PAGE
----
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Year : 2015  |  Volume : 10  |  Issue : 2  |  Page : 111-113

Intraparenchymal anaplastic meningioma in a child: A rare entity

Department of Neurosurgery, Sher I Kashmir Institute of Medical Sciences, Srinagar, Kashmir, Jammu and Kashmir, India

Date of Web Publication28-Apr-2015

Correspondence Address:
Khursheed Nayil
Department of Neurosurgery, Sher I Kashmir Institute of Medical Sciences, Srinagar, Kashmir 190 011, Jammu and Kashmir
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Source of Support: None, Conflict of Interest: None

DOI: 10.4103/1793-5482.154980

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Brain tumors are not rare in children. The common brain tumors in children are medulloblastomas and craniopharyngiomas. Intraparenchymal meningiomas are very rare. We report a case of intraparenchymal meningioma in a child who was operated with a preoperative impression of a primitive neuroectodermal tumor.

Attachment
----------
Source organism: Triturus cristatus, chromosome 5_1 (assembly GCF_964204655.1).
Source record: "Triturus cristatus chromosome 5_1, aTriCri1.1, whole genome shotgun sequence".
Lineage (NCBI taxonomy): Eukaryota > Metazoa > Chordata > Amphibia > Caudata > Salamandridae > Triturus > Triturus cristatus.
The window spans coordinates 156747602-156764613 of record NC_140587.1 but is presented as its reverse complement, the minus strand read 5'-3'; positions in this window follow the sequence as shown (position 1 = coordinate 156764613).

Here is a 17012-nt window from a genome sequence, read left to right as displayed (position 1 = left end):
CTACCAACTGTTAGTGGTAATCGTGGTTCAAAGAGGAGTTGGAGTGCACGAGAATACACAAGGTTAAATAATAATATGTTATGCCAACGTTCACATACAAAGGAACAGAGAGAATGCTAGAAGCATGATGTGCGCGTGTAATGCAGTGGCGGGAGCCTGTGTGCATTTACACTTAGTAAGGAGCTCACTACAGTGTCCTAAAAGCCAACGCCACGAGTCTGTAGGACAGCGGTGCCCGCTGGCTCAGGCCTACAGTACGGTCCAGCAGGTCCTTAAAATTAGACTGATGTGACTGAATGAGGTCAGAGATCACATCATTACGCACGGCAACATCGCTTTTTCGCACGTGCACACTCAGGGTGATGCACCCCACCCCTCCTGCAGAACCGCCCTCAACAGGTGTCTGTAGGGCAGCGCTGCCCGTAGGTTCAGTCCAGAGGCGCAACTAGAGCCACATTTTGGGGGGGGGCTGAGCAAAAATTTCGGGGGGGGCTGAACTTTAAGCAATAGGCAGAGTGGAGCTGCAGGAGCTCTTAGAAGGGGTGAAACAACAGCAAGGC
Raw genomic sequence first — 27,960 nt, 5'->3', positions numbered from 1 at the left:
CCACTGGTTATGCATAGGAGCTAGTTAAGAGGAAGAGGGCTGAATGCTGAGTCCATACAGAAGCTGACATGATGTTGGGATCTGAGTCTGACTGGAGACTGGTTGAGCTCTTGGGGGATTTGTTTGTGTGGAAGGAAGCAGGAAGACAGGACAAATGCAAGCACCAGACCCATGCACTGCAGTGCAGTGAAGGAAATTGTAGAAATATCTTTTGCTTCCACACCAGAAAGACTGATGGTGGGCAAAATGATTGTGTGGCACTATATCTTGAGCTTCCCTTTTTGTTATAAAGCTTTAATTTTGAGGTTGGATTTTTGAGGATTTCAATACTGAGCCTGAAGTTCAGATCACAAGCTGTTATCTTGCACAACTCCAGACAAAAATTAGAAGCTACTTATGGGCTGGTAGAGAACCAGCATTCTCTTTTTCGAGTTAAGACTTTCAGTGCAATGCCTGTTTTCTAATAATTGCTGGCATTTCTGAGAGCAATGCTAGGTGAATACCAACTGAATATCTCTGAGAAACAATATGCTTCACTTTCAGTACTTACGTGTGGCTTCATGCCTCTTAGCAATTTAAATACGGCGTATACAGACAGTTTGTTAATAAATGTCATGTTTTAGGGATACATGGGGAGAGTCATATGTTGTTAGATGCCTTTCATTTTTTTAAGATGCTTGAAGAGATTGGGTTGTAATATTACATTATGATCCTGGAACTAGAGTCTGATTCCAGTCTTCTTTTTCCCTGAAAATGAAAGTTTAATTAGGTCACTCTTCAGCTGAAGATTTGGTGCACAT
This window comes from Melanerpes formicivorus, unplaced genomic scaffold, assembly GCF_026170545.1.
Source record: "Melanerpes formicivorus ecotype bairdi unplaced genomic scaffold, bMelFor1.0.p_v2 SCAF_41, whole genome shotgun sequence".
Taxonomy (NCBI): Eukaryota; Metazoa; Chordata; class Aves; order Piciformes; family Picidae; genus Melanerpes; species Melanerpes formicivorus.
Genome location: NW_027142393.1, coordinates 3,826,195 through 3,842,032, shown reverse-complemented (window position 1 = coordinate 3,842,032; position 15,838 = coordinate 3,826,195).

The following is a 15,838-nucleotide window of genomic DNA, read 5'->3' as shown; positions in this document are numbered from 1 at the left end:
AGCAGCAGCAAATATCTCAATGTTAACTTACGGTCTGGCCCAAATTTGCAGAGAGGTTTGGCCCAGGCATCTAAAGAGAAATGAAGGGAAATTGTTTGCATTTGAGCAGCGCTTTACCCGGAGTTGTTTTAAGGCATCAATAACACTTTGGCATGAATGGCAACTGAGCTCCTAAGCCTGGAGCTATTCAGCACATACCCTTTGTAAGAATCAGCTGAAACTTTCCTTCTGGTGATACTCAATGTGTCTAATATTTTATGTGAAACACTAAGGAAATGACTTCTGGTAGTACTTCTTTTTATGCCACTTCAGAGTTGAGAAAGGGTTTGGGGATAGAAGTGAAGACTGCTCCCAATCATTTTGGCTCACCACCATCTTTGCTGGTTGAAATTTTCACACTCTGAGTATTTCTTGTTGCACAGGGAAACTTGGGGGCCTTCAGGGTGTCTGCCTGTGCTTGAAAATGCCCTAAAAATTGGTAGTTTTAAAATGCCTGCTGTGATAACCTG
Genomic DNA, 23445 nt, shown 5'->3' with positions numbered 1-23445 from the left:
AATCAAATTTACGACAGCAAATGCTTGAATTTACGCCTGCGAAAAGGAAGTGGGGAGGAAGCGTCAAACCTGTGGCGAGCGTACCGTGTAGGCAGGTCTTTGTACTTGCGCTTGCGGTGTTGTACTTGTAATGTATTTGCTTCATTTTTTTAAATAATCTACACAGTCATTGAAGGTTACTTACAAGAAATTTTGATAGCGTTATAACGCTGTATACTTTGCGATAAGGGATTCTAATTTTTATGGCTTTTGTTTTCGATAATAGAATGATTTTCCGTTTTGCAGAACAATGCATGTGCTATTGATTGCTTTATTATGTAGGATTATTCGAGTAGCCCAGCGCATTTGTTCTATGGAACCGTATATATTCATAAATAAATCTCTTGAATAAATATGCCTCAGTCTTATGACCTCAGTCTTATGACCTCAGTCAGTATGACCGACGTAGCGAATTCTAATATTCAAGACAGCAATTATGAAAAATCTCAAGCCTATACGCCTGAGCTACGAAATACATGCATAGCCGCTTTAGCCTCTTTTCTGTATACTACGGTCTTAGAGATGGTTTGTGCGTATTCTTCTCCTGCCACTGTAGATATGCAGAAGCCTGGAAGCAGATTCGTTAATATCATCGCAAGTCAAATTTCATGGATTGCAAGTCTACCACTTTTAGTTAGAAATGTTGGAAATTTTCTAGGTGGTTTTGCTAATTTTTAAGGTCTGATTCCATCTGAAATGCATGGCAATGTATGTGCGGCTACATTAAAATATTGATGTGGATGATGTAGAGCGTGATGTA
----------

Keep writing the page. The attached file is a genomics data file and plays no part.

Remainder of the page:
Keywords: Brain tumors, intraparenchymal meningioma, meningioma, pediatric

How to cite this article:
Nayil K, Makhdoomi R, Malik R, Ramzan A. Intraparenchymal anaplastic meningioma in a child: A rare entity. Asian J Neurosurg 2015;10:111-3

How to cite this URL:
Nayil K, Makhdoomi R, Malik R, Ramzan A. Intraparenchymal anaplastic meningioma in a child: A rare entity. Asian J Neurosurg [serial online] 2015 [cited 2019 Jun 24];10:111-3. Available from:

  Introduction Top